When Life Gives You Lemons: Danny Germain

Here's another interview as part of my When Life Gives You Lemons series.

 I've known Danny and his family for many years.  Danny's step-mum, Marion, was one of Andy's closest friends and he turned to her for coaching support to help him with the mental strength he knew he would need when he was diagnosed with cancer.  Marion was also one of Daisy's Godmothers.  Danny was a small boy when we first met him and it was years before we were entrusted with the secret that Danny had carried with him since he was little.

Photo of Danny Germain smiling at the camera




A couple of days after Andy was told that the only had a matter of weeks left to live we attended the premier of Danny's feature film about his story. Despite our own personal turmoil it was really important to Andy and I that we were there with his family; his dad Richard, with Marion and his gorgeous sisters as he shared his biggest secret with an unsuspecting audience, that he has been HIV+ from birth.

Tell me how life has given you lemons? 

I got my first lemon aged around 18 months old when I was diagnosed as HIV+ and my second aged 5 when my Mom died from AIDS related illness in 1997. Since then however my contact with lemons has often been with tequila.

And so how have you made lemonade? 

Being HIV+ for the most part of my life was a total secret which I never understood. I was able to do everything that any HIV- person would do and so I tried to live my life just as I would if I didn’t have HIV and Mom was still here. Sadly I’ve had a taste of how short life can be and decided from a young age that I wanted to make the most of my time here on earth, that the powerful play goes on and that you may contribute a verse.

What have you discovered about yourself (that you maybe didn’t know before)?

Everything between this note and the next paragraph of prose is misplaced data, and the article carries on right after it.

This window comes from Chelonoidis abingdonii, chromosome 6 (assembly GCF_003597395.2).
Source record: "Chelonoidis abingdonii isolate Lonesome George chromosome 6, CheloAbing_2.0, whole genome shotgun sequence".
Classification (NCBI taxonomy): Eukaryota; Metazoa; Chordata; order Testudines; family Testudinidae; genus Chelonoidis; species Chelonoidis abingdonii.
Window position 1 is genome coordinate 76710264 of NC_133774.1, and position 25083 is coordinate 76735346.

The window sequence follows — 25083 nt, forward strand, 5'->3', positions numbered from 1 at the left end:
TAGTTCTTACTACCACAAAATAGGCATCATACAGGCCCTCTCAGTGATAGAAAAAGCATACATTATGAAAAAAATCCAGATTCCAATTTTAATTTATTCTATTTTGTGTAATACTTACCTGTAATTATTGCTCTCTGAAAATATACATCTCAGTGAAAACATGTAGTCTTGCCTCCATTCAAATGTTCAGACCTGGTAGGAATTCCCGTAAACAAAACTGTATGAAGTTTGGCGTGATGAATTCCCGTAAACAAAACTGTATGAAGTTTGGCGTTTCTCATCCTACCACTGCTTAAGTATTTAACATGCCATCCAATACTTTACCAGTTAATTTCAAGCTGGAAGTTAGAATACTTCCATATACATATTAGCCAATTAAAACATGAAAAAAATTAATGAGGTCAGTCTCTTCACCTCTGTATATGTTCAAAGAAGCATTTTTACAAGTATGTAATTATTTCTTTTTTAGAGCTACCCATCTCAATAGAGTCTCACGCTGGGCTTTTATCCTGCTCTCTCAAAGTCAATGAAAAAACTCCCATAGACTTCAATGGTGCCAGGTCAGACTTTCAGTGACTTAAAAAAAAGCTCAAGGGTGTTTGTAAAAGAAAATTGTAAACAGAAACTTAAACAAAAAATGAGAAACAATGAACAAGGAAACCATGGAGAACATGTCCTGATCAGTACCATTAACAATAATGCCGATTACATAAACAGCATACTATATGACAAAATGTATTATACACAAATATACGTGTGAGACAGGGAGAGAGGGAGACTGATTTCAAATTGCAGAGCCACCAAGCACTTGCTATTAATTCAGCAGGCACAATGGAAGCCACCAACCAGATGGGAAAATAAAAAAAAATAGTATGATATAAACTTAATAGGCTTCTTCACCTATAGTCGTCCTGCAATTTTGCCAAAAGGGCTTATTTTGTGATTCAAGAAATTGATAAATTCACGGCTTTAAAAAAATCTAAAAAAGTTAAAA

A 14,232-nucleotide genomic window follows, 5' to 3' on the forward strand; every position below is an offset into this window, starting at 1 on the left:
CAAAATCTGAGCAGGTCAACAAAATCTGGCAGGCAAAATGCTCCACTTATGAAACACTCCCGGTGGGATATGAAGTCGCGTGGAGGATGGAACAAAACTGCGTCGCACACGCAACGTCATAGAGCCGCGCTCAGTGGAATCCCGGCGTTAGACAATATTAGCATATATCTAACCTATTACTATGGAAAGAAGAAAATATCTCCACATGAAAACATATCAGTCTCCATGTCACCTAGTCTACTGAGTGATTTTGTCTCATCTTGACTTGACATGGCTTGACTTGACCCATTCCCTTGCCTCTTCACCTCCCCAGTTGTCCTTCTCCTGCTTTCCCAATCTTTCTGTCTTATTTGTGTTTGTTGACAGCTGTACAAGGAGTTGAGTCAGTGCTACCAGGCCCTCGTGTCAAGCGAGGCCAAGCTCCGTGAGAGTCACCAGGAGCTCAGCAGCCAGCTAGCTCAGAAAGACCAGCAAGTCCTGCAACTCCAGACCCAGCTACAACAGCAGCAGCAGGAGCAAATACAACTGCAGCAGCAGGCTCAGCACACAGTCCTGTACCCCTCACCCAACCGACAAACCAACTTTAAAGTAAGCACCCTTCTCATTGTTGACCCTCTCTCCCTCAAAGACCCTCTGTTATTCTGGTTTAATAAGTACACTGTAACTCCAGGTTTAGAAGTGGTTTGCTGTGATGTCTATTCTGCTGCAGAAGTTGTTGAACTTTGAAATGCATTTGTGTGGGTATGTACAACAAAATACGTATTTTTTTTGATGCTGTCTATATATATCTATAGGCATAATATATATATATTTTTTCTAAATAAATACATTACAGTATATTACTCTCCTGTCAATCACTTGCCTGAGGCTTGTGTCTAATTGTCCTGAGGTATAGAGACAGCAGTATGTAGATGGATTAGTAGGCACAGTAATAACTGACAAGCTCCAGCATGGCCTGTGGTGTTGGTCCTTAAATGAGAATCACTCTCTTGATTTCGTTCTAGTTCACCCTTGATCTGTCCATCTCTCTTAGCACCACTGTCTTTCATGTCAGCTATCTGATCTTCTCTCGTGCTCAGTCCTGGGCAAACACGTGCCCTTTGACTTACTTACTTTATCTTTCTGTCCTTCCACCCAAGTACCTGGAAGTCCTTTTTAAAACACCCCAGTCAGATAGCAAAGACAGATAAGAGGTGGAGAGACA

I’ve discovered I can be very motivated and stubborn although if I don’t wish to do something I just won’t do it! I try to focus my efforts and energy on the things and people I love because to me they’re the most important. I read once that happiness is only real when shared and so I try to enjoy moments and not things. I’ve learned too that it’s possible over time to use some of your darkest moments to drive you forward, to help others and that a smile can often be a more powerful remedy than you ever thought was possible.

In hindsight, is there anything you would do differently? 

I’ve often wondered whether I left it too late to share the story of HIV in my family and whilst for many years I was frustrated and angered with everything bottled up in my head, the timing now feels right and I feel ready and relaxed. I think if I had to live my life again I doubt I’d change any of the significant decisions I made.

What would you consider to be your biggest strength(s)? 

I’ve been lucky enough to meet many wonderful people along the way who have helped me get to where I want to be. I have a job I love, a soon to be house I hope and the best friends and family. They are my source of strength and bring me an irreplaceable amount of joy that allows me to be me.

 What has been the best advice you have been given? 

“You can do anything, but not everything.”

How do you want to be remembered? 

Curly hair aside, I’d hope that at my funeral, people would look back and see that I did everything I could to be happy and that I tried to build the life I wanted surrounded by the people I wanted to share it with despite the obvious hurdles. We all have a story, a history, a truth that we often hide beneath the surface which will shape our lives and it’s up to each of us to decide what we want that to look like.

What advice would you give other people when life gives them lemons? 

Remember that you can take a sour lemon and turn it into something sweet, you just need the right tools.



This is a piece I wrote for the The Independent about Danny and the story of how he shared the news of his HIV+ status through his film The Independent Danny Germain

Danny will be running in this year's London Marathon, raising funds for Great Ormond Street  the hospital that treated him for many years when being HIV+ was still feared, here is his sponsorship page Danny Germain's Virgin Money Giving Page

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